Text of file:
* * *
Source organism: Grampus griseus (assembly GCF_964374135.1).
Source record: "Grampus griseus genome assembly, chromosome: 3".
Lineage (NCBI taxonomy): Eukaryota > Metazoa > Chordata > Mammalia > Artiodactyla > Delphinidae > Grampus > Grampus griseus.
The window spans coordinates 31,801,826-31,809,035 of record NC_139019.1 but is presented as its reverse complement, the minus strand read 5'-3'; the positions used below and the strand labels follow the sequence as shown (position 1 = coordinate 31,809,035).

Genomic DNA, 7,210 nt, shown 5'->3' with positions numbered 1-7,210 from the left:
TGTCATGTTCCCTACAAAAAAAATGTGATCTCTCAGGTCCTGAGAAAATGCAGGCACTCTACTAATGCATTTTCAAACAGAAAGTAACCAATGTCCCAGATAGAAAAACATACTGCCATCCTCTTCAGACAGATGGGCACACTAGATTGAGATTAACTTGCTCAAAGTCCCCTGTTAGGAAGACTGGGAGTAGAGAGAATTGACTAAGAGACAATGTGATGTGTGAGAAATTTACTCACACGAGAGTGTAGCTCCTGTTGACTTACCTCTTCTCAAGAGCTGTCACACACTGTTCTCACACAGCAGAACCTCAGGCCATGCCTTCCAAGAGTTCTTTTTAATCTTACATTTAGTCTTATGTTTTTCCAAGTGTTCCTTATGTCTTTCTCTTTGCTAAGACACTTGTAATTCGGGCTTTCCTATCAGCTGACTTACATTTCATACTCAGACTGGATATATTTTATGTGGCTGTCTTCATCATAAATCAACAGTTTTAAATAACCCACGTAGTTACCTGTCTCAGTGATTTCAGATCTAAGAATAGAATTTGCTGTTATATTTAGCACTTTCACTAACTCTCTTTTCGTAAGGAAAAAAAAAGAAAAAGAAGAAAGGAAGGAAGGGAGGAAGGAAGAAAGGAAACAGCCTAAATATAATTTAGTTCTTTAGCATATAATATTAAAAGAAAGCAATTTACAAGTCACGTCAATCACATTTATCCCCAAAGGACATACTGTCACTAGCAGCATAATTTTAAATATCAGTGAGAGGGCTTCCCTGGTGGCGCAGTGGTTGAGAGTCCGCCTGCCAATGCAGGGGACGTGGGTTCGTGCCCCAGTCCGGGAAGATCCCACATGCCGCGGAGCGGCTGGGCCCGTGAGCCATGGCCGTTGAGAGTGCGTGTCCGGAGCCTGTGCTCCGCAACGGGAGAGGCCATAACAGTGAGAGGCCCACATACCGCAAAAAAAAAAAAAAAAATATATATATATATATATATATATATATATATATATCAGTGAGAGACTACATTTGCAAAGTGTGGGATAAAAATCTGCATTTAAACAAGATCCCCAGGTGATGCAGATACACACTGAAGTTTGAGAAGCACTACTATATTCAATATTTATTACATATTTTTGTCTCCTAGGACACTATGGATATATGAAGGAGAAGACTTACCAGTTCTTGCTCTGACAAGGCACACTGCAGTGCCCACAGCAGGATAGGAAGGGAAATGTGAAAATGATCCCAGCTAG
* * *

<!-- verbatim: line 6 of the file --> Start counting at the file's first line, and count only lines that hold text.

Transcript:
TGTCATGTTCCCTACAAAAAAAATGTGATCTCTCAGGTCCTGAGAAAATGCAGGCACTCTACTAATGCATTTTCAAACAGAAAGTAACCAATGTCCCAGATAGAAAAACATACTGCCATCCTCTTCAGACAGATGGGCACACTAGATTGAGATTAACTTGCTCAAAGTCCCCTGTTAGGAAGACTGGGAGTAGAGAGAATTGACTAAGAGACAATGTGATGTGTGAGAAATTTACTCACACGAGAGTGTAGCTCCTGTTGACTTACCTCTTCTCAAGAGCTGTCACACACTGTTCTCACACAGCAGAACCTCAGGCCATGCCTTCCAAGAGTTCTTTTTAATCTTACATTTAGTCTTATGTTTTTCCAAGTGTTCCTTATGTCTTTCTCTTTGCTAAGACACTTGTAATTCGGGCTTTCCTATCAGCTGACTTACATTTCATACTCAGACTGGATATATTTTATGTGGCTGTCTTCATCATAAATCAACAGTTTTAAATAACCCACGTAGTTACCTGTCTCAGTGATTTCAGATCTAAGAATAGAATTTGCTGTTATATTTAGCACTTTCACTAACTCTCTTTTCGTAAGGAAAAAAAAAGAAAAAGAAGAAAGGAAGGAAGGGAGGAAGGAAGAAAGGAAACAGCCTAAATATAATTTAGTTCTTTAGCATATAATATTAAAAGAAAGCAATTTACAAGTCACGTCAATCACATTTATCCCCAAAGGACATACTGTCACTAGCAGCATAATTTTAAATATCAGTGAGAGGGCTTCCCTGGTGGCGCAGTGGTTGAGAGTCCGCCTGCCAATGCAGGGGACGTGGGTTCGTGCCCCAGTCCGGGAAGATCCCACATGCCGCGGAGCGGCTGGGCCCGTGAGCCATGGCCGTTGAGAGTGCGTGTCCGGAGCCTGTGCTCCGCAACGGGAGAGGCCATAACAGTGAGAGGCCCACATACCGCAAAAAAAAAAAAAAAAATATATATATATATATATATATATATATATATATATCAGTGAGAGACTACATTTGCAAAGTGTGGGATAAAAATCTGCATTTAAACAAGATCCCCAGGTGATGCAGATACACACTGAAGTTTGAGAAGCACTACTATATTCAATATTTATTACATATTTTTGTCTCCTAGGACACTATGGATATATGAAGGAGAAGACTTACCAGTTCTTGCTCTGACAAGGCACACTGCAGTGCCCACAGCAGGATAGGAAGGGAAATGTGAAAATGATCCCAGCTAG